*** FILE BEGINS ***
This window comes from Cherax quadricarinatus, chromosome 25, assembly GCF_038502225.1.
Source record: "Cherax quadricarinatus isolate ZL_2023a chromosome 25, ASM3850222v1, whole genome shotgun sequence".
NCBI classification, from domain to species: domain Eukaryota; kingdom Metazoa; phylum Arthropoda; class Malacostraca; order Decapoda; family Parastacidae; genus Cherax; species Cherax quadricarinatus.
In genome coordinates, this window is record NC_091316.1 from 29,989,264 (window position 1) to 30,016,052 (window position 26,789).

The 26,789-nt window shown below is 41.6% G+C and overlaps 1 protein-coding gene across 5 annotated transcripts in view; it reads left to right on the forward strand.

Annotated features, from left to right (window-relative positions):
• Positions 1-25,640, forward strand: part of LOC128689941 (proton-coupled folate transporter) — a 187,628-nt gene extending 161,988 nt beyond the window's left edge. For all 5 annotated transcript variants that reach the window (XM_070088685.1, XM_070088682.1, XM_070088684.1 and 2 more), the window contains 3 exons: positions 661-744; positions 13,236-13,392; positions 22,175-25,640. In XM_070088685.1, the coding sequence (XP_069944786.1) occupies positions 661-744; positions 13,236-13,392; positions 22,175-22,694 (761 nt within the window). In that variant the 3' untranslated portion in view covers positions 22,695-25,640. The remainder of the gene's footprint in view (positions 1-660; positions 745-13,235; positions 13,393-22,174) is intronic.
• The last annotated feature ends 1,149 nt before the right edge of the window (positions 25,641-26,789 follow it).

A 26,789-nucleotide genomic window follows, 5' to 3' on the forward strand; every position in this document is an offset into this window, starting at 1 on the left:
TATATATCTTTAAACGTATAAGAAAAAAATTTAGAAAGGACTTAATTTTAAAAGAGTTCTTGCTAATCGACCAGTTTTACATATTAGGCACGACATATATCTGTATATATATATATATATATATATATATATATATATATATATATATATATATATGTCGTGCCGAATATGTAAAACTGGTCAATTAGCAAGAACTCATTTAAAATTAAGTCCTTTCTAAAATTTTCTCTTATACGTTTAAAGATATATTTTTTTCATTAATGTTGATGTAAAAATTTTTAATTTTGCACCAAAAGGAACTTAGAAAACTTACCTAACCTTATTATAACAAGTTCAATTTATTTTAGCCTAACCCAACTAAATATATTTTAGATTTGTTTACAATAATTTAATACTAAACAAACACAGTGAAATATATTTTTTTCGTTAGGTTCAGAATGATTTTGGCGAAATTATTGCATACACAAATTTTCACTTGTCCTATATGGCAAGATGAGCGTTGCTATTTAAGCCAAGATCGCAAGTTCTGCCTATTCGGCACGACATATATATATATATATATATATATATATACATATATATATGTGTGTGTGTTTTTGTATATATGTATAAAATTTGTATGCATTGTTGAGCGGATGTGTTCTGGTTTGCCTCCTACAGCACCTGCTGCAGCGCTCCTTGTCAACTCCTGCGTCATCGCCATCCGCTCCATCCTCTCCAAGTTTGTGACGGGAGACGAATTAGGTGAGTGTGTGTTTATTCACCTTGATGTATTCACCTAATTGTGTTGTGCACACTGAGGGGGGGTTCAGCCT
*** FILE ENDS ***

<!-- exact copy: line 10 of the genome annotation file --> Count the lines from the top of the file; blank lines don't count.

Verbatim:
TATATATCTTTAAACGTATAAGAAAAAAATTTAGAAAGGACTTAATTTTAAAAGAGTTCTTGCTAATCGACCAGTTTTACATATTAGGCACGACATATATCTGTATATATATATATATATATATATATATATATATATATATATATATATATATATGTCGTGCCGAATATGTAAAACTGGTCAATTAGCAAGAACTCATTTAAAATTAAGTCCTTTCTAAAATTTTCTCTTATACGTTTAAAGATATATTTTTTTCATTAATGTTGATGTAAAAATTTTTAATTTTGCACCAAAAGGAACTTAGAAAACTTACCTAACCTTATTATAACAAGTTCAATTTATTTTAGCCTAACCCAACTAAATATATTTTAGATTTGTTTACAATAATTTAATACTAAACAAACACAGTGAAATATATTTTTTTCGTTAGGTTCAGAATGATTTTGGCGAAATTATTGCATACACAAATTTTCACTTGTCCTATATGGCAAGATGAGCGTTGCTATTTAAGCCAAGATCGCAAGTTCTGCCTATTCGGCACGACATATATATATATATATATATATATATATACATATATATATGTGTGTGTGTTTTTGTATATATGTATAAAATTTGTATGCATTGTTGAGCGGATGTGTTCTGGTTTGCCTCCTACAGCACCTGCTGCAGCGCTCCTTGTCAACTCCTGCGTCATCGCCATCCGCTCCATCCTCTCCAAGTTTGTGACGGGAGACGAATTAGGTGAGTGTGTGTTTATTCACCTTGATGTATTCACCTAATTGTGTTGTGCACACTGAGGGGGGGTTCAGCCT